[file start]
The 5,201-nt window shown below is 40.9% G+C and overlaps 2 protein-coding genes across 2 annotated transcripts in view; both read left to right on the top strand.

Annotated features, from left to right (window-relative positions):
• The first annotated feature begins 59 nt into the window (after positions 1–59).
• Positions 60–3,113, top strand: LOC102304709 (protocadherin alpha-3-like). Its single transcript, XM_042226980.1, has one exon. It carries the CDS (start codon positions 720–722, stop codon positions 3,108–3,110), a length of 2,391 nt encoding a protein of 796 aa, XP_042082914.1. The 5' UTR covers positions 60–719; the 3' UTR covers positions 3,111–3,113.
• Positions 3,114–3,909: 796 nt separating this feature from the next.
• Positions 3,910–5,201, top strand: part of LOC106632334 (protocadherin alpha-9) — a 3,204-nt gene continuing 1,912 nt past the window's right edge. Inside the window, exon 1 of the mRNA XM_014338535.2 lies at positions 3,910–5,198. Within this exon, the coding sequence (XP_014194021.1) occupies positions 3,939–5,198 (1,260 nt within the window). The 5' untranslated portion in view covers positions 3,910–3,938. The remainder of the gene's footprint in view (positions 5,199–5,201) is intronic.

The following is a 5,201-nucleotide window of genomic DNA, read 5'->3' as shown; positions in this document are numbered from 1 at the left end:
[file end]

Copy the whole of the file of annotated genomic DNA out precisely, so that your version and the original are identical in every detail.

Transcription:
The 5,201-nt window shown below is 40.9% G+C and overlaps 2 protein-coding genes across 2 annotated transcripts in view; both read left to right on the top strand.

Annotated features, from left to right (window-relative positions):
• The first annotated feature begins 59 nt into the window (after positions 1–59).
• Positions 60–3,113, top strand: LOC102304709 (protocadherin alpha-3-like). Its single transcript, XM_042226980.1, has one exon. It carries the CDS (start codon positions 720–722, stop codon positions 3,108–3,110), a length of 2,391 nt encoding a protein of 796 aa, XP_042082914.1. The 5' UTR covers positions 60–719; the 3' UTR covers positions 3,111–3,113.
• Positions 3,114–3,909: 796 nt separating this feature from the next.
• Positions 3,910–5,201, top strand: part of LOC106632334 (protocadherin alpha-9) — a 3,204-nt gene continuing 1,912 nt past the window's right edge. Inside the window, exon 1 of the mRNA XM_014338535.2 lies at positions 3,910–5,198. Within this exon, the coding sequence (XP_014194021.1) occupies positions 3,939–5,198 (1,260 nt within the window). The 5' untranslated portion in view covers positions 3,910–3,938. The remainder of the gene's footprint in view (positions 5,199–5,201) is intronic.

The following is a 5,201-nucleotide window of genomic DNA, read 5'->3' as shown; positions in this document are numbered from 1 at the left end: